Are Low-Carb Diets worse than High-Carb Diets

For about the past few years I have been exercising and developing knowledge about different diets people use in order to gain/lose weight, gain more muscle, and get rid of fat. A popular thing among weightlifters is to bulk up and then cut weight (click here for information on bulking). I personally have strayed away from this diet since the cutting phase requires a person to maintain a low-carb diet or to cut out complex carbohydrates completely. When first reading this, I thought to myself that there’s no way that can be healthy since carbohydrates are human’s main source of energy. So, are low-carb diets bad for you?

Null Hypothesis: Low-Carb diets are not bad for you

Alternative: Low-carb diets are bad for you

After some research I found a study that compared low-carbohydrate, high protein, high fat diet to a low-calorie, high-carbohydrate, low fat diet. Researchers conducted this study by randomly assigning 63 obese men and women to either diet for to track which group lost more weigh over the span of one year. After six months the low-carb diet had lost a higher percentage of body weight than the other group, but the differences after one year were not statistically significant. Both diets had a significant decrease in diastolic blood pressure. People with high diastolic blood pressure are more likely to have problems with their memory and thinking skills than those with normal levels which is less than 120/80 mm Hg (less than 120 systolic AND less than 80 diastolic) for an adult age 20 or over. Also, the insulin response to an oral glucose load decreased in both.

Bottom Line: The low-carbohydrate diet produced a greater weight loss, which was approximately 4%. Also, the low-carb diet was associated with an improvement in risk factors, such as coronary heart disease. Adherence to the prescribed diets were low which may have been set back to the effectiveness of the study. Therefor larger studies should be conducted in order to get a better understanding of the long-term safety of each diet.

In another study done by the Philadelphia Veterans Affairs Medical Center, they performed a test similar to the one above. Some differences were that the two diet groups attended separate two-hour teaching sessions every week for a month straight. Which was then followed up by monthly one-hour sessions for five additional months which was led by experts in nutritional counseling. Subjects were also given handouts, instructional nutrition labels, and other useful information to help guide the. Also, the subjects on the low-card diet restricted their carbohydrate intake to 30 g per day or less. While the low-fat dieters were not provided instructions on restricting total fat intake, but they did receive instruction that went along with obesity-management headlines of National Heart, Lung, and Blood Institute.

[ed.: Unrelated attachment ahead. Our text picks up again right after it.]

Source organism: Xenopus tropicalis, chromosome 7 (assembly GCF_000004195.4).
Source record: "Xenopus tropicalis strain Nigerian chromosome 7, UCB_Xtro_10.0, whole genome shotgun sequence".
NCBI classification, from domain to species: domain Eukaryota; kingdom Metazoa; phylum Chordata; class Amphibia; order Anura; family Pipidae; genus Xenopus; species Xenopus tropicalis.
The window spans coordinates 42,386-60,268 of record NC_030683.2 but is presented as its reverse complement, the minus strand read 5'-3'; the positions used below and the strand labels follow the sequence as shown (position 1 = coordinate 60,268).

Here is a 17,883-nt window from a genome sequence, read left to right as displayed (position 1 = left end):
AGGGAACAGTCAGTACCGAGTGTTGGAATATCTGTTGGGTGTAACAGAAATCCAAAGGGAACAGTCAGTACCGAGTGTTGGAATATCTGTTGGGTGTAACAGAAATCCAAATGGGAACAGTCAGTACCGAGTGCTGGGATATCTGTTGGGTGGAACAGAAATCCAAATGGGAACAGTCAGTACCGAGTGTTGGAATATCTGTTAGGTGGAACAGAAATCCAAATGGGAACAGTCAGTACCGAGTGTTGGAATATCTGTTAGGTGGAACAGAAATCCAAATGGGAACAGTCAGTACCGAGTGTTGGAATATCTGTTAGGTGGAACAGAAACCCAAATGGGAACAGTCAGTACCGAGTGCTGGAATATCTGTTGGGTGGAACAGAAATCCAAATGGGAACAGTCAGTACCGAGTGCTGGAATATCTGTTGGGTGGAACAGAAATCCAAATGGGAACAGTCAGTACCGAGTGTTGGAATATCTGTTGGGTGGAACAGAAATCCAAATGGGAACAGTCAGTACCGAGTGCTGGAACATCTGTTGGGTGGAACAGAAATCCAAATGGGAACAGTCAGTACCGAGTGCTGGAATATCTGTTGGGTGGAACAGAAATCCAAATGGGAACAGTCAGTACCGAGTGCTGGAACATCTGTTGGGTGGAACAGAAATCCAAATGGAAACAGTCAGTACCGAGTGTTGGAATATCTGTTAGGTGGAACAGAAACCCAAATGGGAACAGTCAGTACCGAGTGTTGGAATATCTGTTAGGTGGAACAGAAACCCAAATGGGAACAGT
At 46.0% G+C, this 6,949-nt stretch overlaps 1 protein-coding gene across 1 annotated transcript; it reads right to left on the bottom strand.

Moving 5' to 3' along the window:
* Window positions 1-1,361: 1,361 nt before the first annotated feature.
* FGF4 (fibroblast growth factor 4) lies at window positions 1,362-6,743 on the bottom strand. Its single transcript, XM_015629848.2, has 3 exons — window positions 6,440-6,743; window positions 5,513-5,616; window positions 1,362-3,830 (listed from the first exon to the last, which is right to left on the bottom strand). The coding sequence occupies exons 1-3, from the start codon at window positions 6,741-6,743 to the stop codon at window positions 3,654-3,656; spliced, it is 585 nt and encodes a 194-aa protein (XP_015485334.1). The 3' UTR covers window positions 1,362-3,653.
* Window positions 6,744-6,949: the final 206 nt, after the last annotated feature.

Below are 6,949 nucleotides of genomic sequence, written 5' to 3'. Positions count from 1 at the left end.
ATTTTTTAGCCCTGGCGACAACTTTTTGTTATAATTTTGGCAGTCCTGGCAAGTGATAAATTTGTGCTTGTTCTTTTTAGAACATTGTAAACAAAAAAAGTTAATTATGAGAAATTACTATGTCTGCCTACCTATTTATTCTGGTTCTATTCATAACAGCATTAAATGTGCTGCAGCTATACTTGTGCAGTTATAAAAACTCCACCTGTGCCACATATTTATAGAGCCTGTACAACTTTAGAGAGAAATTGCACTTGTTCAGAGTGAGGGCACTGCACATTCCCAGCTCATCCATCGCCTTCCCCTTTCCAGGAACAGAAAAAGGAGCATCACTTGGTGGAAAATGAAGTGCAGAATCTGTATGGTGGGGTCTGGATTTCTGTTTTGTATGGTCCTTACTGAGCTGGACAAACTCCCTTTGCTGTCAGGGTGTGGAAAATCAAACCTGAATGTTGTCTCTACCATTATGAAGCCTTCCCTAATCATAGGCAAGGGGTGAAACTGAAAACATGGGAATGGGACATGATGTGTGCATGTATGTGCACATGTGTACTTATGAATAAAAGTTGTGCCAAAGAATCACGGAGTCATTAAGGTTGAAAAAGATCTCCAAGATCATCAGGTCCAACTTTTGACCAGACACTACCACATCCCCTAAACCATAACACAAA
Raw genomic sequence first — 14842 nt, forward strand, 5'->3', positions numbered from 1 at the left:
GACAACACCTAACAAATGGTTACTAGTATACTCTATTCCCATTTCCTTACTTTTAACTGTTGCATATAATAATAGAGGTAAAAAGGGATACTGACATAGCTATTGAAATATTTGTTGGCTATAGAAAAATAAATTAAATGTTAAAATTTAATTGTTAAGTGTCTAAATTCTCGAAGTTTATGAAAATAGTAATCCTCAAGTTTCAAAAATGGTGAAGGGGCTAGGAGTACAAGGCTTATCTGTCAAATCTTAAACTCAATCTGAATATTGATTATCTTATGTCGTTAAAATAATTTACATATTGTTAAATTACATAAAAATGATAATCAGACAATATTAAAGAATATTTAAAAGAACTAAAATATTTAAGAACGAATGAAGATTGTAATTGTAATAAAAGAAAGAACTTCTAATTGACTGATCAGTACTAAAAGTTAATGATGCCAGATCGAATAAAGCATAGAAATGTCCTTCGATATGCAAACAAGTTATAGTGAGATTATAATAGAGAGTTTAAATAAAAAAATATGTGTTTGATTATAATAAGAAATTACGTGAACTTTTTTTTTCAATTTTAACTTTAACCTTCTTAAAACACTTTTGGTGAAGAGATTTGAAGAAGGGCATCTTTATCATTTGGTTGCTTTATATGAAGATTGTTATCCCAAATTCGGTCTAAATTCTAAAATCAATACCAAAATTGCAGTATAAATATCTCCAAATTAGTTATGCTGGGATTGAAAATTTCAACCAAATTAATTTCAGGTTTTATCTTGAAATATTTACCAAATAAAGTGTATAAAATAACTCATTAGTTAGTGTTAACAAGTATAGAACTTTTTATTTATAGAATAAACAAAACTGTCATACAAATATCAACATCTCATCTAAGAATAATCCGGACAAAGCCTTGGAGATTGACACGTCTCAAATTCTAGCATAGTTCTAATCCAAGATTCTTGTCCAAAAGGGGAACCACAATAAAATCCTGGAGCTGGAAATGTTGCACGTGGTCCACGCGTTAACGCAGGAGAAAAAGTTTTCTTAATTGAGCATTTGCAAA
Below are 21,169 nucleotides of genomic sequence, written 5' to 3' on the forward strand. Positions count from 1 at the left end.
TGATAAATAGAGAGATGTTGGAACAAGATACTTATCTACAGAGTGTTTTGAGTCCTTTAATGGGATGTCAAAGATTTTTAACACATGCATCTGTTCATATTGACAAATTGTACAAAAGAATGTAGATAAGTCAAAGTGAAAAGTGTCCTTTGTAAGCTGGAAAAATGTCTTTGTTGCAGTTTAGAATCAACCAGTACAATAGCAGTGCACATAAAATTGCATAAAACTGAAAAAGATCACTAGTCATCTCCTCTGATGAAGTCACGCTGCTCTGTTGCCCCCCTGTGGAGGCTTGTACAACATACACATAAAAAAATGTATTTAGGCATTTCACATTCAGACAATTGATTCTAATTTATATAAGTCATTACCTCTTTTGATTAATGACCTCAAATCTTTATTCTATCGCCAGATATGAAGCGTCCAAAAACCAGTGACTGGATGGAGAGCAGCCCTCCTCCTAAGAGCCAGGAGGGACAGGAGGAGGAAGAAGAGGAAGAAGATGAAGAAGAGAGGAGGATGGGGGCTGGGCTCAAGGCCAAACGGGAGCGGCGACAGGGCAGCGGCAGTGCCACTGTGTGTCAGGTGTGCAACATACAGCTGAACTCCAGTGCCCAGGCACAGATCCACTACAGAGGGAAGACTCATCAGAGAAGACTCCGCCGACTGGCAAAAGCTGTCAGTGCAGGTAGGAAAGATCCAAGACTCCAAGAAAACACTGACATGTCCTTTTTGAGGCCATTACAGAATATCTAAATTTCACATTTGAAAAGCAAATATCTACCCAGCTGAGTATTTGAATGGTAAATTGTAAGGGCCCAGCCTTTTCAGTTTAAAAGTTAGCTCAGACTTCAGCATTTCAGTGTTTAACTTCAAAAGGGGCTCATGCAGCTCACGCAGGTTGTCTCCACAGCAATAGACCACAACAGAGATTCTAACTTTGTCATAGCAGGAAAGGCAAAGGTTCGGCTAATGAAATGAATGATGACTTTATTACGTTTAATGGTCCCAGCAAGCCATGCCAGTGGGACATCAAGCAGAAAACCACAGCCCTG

Some other key notes:

  • Subjects were at least 18 years old and had and had a bmi of at least 35
  • There were 132 participants involved in the study
  • Stratified randomization used to ensure that each group contained equal numbers of women, subjects with diabetes, and severely obese subjects (bmi greater than or equal to 40)
  • Study was not blinded
  • Many participants dropped out before the end of the study

After the study was completed, researchers found that triglyceride levels decreased in the low-carbohydrate group. Many studies suggest that lowering triglyceride levels has an overall cardiovascular benefit. Also, insulin sensitivity improved after following this diet.

The Bottom Line: The study revealed that low-carb diets can improve triglyceride levels and insulin sensitivity. Also, that confounding variables such as the high dropout rate could have greatly affected the results in this studies findings.

On the other hand. I found a few articles that claim low-carb diets can elicit the below side effects:

  • Induction Flu
  • Leg cramps
  • Constipation
  • Bad Breath
  • Heart Palpitations
  • Reduced Physical Performance

Sometimes people temporarily put themselves at risk when they abruptly/drastically cut cubs out their diet. A few short-term effects are headaches, bad breath, weakness, fatigue, constipation, and diarrhea. Consuming less than 20 grams of carbs per day can result in ketosis. The mayo clinic states that: Ketosis occurs when you don’t have enough sugar (glucose) for energy, so your body breaks down stored fat, causing ketones to build up in your body. This causes the above stated side effects such as nausea, headache, mental/physical fatigue and bad breath. Then in heavily restricted carbohydrate diets other effects come into play. For example: vitamin/mineral deficiencies, bone loss, and gastrointestinal disturbances (symptoms of stomach pain, heartburn, diarrhea, constipation, nausea and vomiting).

What’s the cause for these side effects?